Despite Luhrmann’s best and well-meaning efforts, he has endured some withering criticism for his film’s Aboriginal concerns.  Writing in The Guardian (UK) on December 18, 2008, Australian expatriate social commentator Germaine Greer took issue with the praise of the film by Marcia Langton (Aboriginal studies professor at University of Melbourne: click here for Langton’s Melbourne Age response to Greer) and notes that Luhrmann has “created a new myth of national origin”.  She goes on to say that “Luhrmann’s fake epic, set in 1939, shows Aboriginal people as intimately involved in the development of the Lucky Country; the sequel would probably show Nullah, the Aborigine boy who narrates the film, setting up an Aboriginal corporation and using mining royalties to build a luxury resort on the shores of Faraway Bay.”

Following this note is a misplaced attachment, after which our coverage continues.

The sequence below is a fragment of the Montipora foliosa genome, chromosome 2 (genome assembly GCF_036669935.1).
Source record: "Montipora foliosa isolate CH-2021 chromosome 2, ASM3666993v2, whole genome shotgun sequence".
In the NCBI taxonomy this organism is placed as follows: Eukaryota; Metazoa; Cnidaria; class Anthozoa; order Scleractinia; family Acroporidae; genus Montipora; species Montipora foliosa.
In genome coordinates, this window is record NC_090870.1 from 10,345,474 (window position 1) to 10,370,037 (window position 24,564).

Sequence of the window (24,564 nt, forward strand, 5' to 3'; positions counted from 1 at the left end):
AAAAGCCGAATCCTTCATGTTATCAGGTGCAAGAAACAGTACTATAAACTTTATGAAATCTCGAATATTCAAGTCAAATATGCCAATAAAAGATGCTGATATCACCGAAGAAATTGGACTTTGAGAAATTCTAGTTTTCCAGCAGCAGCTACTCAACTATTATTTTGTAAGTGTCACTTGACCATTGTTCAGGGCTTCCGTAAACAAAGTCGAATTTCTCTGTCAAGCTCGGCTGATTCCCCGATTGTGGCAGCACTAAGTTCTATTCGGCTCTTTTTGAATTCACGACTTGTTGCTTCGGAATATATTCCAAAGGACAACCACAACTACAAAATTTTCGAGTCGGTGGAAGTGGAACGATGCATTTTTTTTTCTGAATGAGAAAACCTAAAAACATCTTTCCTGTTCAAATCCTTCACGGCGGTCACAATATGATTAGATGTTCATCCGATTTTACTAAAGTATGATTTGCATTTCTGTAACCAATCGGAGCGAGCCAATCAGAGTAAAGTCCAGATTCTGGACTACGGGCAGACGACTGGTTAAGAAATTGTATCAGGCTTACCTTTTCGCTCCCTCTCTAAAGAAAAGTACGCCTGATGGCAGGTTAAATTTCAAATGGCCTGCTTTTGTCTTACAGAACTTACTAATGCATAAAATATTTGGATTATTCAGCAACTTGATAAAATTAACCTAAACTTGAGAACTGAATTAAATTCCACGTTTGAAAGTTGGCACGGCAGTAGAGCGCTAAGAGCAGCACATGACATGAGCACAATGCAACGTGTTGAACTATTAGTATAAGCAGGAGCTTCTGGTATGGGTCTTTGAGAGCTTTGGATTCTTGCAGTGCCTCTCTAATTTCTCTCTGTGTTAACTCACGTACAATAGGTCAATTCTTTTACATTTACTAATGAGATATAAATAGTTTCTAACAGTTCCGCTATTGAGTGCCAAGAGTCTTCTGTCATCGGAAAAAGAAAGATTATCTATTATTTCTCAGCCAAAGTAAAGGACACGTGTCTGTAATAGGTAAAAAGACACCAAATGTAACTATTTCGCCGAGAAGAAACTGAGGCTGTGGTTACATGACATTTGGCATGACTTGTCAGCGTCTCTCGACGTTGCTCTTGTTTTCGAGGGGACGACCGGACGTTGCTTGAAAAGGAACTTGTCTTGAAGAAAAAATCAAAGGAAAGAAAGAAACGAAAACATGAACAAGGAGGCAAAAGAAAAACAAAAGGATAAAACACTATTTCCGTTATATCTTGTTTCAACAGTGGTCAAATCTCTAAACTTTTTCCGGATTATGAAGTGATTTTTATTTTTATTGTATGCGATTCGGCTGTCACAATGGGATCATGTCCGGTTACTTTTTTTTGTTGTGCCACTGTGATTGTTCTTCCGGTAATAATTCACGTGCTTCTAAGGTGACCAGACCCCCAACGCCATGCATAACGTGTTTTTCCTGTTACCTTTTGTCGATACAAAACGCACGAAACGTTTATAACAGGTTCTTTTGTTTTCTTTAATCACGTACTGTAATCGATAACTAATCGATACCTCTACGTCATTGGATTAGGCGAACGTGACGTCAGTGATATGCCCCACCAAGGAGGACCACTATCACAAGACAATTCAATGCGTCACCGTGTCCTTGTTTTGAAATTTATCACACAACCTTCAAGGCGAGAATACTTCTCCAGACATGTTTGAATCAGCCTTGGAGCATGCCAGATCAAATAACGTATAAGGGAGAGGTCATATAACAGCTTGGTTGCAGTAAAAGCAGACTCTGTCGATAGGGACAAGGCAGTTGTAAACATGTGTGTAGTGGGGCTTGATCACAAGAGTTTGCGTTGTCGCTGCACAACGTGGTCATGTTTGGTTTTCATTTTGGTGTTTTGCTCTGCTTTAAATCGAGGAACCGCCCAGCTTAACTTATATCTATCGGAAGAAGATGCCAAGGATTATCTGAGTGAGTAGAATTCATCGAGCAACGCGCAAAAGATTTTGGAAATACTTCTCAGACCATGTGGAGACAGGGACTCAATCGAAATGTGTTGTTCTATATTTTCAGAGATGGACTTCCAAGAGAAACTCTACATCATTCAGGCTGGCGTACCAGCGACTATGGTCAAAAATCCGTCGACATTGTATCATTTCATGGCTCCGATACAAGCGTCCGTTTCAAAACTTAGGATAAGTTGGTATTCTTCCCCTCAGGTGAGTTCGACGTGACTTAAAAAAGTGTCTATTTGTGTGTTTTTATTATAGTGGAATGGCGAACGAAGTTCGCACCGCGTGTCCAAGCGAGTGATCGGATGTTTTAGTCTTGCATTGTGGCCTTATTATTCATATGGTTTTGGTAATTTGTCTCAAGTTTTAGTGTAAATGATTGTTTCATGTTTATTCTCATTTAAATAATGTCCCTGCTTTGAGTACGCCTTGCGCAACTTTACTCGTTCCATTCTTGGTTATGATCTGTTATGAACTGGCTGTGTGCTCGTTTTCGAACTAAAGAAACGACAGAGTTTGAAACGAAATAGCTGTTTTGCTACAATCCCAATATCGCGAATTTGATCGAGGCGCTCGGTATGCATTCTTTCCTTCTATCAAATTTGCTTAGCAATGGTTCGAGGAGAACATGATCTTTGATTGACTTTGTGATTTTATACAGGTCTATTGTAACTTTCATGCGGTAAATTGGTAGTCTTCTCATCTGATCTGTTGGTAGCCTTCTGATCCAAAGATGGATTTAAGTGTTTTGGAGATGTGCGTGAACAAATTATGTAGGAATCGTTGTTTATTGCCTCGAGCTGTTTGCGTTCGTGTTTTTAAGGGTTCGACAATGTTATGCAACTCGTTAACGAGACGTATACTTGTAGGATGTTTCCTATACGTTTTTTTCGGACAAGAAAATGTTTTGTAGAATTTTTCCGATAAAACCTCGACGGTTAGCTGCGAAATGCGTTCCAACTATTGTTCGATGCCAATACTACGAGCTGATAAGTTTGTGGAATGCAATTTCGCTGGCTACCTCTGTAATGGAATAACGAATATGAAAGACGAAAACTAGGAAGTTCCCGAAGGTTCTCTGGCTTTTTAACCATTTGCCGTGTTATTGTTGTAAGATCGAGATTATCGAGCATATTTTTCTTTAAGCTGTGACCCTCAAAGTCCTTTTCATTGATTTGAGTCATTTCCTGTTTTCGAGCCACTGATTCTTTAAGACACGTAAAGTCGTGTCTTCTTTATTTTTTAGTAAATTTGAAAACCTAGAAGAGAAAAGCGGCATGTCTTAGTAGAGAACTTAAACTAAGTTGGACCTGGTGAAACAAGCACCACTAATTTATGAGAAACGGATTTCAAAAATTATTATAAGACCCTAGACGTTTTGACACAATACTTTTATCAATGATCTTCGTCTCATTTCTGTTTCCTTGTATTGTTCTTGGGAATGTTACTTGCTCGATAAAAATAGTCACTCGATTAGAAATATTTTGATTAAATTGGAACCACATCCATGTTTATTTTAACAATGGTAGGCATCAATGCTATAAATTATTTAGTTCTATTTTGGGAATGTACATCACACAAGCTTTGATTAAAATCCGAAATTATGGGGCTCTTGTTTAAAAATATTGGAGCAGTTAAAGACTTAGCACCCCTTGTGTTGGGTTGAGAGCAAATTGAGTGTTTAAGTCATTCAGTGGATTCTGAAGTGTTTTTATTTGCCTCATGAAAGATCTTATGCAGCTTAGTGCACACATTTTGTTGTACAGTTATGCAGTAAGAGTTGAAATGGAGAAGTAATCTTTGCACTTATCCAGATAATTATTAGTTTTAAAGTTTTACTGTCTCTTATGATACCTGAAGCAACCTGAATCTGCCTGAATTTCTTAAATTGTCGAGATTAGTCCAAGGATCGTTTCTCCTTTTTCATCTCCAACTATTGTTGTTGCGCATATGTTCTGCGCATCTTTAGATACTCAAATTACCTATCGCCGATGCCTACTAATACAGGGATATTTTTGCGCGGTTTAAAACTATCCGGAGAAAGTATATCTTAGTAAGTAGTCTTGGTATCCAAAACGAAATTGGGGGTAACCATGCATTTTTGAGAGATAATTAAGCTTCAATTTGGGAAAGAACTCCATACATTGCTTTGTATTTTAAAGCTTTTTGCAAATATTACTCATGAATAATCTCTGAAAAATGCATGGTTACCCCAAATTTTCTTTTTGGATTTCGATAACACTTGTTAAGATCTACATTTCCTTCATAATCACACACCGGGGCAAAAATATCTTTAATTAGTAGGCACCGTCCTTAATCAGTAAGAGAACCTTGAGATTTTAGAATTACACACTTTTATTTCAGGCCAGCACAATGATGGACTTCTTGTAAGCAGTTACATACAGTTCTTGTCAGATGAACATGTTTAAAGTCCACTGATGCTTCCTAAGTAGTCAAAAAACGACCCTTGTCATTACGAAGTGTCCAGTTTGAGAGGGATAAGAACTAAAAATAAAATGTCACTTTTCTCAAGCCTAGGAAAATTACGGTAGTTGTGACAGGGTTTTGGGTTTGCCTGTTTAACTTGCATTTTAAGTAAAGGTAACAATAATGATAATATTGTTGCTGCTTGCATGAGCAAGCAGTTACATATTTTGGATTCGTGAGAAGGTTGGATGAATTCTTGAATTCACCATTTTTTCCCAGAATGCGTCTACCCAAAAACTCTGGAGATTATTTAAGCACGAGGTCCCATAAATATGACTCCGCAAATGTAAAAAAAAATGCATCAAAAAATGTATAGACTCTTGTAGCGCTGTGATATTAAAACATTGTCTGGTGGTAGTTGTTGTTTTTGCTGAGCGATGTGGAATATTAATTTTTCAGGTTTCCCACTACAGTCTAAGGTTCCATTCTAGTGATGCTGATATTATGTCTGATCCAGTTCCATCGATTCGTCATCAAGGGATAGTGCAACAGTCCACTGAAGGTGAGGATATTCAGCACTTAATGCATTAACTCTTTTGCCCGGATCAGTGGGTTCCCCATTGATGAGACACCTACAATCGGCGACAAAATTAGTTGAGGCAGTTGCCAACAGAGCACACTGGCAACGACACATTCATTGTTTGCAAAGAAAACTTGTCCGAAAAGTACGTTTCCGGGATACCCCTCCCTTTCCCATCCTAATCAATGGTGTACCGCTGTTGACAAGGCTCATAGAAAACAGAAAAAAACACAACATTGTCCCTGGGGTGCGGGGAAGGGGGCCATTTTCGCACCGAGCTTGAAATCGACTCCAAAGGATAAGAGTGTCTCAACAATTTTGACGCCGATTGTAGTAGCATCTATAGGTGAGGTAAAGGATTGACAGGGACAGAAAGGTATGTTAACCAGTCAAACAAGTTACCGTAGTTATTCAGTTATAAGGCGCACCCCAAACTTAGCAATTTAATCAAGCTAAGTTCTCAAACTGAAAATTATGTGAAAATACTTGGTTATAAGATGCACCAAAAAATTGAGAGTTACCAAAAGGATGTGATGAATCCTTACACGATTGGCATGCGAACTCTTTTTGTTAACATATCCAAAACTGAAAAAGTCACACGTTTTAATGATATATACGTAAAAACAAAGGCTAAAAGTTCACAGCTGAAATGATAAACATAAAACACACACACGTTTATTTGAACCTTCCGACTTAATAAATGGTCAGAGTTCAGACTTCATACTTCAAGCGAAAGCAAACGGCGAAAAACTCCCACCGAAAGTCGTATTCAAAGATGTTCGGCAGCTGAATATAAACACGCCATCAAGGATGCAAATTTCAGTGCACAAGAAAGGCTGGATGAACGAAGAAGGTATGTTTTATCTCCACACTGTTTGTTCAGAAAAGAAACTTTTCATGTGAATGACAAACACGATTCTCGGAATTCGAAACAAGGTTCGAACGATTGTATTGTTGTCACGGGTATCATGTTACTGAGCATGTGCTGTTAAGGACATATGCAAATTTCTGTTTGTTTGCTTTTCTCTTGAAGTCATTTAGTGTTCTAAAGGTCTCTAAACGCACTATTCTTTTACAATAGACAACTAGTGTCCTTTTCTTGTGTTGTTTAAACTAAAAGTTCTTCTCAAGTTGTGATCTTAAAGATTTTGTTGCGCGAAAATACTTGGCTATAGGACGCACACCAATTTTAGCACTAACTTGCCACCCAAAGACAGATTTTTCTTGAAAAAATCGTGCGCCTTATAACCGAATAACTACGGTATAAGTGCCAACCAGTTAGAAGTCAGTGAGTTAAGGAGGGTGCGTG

Sarcasm aside, Greer is on firmer ground when she points out that:

The camera does not travel to where the Aboriginal workers would have lived with their extended families in a collection of humpies – shelters made of bark and branches – with no clean water, no sanitation and no electricity.  As the humpies were not intended for continued habitation they would have been verminous and filthy; the workers would have been issued with a single set of work clothes, ditto.  Despite the appalling infant mortality rate, there would have been dozens of children of various shades.  The Aboriginal workers would not have been paid, but simply given poor-quality rations, because the station owner claimed the whole community as dependents.  Aborigines did virtually all the heavy work, fencing, mustering, castrating, branding, slaughtering, digging dams, making roads, gardening, washing and cleaning.  No attempt would have been made to educate Nullah or his mates.

These problems – poor living conditions, desperate poverty, illiteracy, institutionalised racism, remoteness and few chances of economic betterment, combined with family destruction – still bedevil Indigenous Australia, with achingly slow progress.